This publication is available at

If you have questions, please write:
WASHINGTON DC 20260-4320

FAX 202-268-7288

10 Frequently Asked Questions


  1. What is the Postal Service's commitment to Supplier Diversity?
    Supplier Diversity is a series of proactive business processes we use to provide suppliers with fair access to purchasing and business opportunities. We strive to promote participation by a range of suppliers that fairly reflects the American supplier community. See our web site for the Supplier Diversity Corporate Plan (Table of Links [1]).
  2. Why is Supplier Diversity important to the Postal Service?
    The Postal Service recognizes the value of cultivating a diverse suppler base. We realize that our suppliers are also our customers. Supplier Diversity has, therefore, been adopted as a core business process of the Postal Service.
  3. Does the Postal Service's Supplier Diversity program address minority-owned and woman-owned businesses?
    The Supplier Diversity program is inclusive. Effective Supplier Diversity ensures that no suppliers are excluded from competition on the basis of race, ethnicity, color, religion, sex, age or national origin. Supplier Diversity identifies those firms requiring attention to assure opportunities for their participation as potential suppliers of goods and services to the U.S. Postal Service.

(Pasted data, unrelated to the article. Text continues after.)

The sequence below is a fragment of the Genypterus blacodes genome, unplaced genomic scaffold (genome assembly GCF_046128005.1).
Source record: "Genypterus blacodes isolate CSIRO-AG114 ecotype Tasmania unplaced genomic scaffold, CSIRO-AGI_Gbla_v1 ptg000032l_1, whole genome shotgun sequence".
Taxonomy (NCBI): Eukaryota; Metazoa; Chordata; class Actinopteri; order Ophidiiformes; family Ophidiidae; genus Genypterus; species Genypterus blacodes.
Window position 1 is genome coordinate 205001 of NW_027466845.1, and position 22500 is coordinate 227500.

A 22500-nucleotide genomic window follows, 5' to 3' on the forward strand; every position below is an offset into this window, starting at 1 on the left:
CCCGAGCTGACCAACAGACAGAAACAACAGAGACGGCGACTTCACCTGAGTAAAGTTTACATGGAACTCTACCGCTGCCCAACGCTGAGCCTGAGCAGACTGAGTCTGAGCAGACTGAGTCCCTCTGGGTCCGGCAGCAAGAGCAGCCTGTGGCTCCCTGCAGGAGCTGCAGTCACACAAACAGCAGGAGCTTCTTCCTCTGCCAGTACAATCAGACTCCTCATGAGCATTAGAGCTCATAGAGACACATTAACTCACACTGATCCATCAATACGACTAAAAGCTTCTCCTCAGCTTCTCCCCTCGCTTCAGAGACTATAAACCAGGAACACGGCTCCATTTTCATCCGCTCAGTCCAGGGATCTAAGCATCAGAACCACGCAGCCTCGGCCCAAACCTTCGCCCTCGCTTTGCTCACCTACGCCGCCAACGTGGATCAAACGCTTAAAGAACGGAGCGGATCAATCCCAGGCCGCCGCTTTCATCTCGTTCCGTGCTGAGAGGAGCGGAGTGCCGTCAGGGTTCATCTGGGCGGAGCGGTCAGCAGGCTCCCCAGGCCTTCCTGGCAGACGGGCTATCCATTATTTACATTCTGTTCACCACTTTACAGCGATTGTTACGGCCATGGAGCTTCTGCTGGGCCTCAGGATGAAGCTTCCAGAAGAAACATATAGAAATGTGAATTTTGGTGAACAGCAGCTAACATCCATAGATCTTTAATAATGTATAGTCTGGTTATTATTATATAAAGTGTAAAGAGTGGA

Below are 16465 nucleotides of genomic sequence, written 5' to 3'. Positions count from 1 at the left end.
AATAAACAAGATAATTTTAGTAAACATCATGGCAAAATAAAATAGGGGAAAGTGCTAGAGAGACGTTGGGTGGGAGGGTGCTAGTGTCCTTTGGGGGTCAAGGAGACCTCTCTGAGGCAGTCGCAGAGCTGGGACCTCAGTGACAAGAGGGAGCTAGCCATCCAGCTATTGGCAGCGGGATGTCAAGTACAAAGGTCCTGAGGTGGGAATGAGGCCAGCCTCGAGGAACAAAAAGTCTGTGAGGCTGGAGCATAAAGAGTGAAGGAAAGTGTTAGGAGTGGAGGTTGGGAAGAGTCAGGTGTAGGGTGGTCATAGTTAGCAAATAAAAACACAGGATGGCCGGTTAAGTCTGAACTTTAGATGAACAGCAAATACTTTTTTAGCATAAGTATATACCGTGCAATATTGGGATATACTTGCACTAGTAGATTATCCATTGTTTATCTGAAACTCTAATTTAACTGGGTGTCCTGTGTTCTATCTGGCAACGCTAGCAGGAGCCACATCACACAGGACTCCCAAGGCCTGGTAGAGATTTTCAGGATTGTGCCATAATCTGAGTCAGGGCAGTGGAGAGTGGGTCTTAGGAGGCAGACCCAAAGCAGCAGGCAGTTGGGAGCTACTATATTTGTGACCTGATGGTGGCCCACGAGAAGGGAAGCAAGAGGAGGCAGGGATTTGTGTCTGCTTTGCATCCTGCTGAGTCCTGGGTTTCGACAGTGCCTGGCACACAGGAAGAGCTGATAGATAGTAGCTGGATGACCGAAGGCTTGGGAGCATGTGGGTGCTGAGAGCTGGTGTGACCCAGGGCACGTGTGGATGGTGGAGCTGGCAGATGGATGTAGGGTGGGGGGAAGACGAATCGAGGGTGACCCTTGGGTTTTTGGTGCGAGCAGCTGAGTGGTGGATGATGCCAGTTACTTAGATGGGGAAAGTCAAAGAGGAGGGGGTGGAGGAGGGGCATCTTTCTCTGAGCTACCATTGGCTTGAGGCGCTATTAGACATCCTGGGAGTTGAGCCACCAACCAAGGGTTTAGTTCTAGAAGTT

4. Does the Postal Service have a set-aside program?
    No. We do not limit competition. Our policy is to secure "adequate" competition for our buys. Our goal is to do business with "the best," and we encourage active competition among a wide range of firms.
  5. Does the Postal Service participate in the 8(a) Program?
    No. This refers to section 8(a) of the Small Business Act, which authorizes federal agencies to contract for goods and services within a limited competitive environment among defined groups of suppliers to assure their participation in procurement. The U.S. Postal Service is not subject to the Small Business Act, and does not participate in the 8(a) program.
  6. How can suppliers find out about opportunities to do business?
    Besides the traditional sources of information, (e.g. the Commerce Business Daily, postings in public access areas of Postal Service facilities, local and national newspapers, and trade journals), there is a wealth of opportunities accessible through the Internet.
    In particular, the Postal Service furnishes Internet-based tools to aid suppliers. Business opportunities are routinely announced in FedBizOpps (Table of Links[2]).
  7. How can I make the Postal Service aware of the products or services I can provide?
    One way is to list your business with the Postal Service in its Supplier Automated Database on the Internet, "SADI" (Table of Links [3]). The information you put in SADI is secure and made available to our buyers.
  8. Does the Postal Service promote subcontracting with small, minority-owned, and woman-owned businesses (SMWOBs)?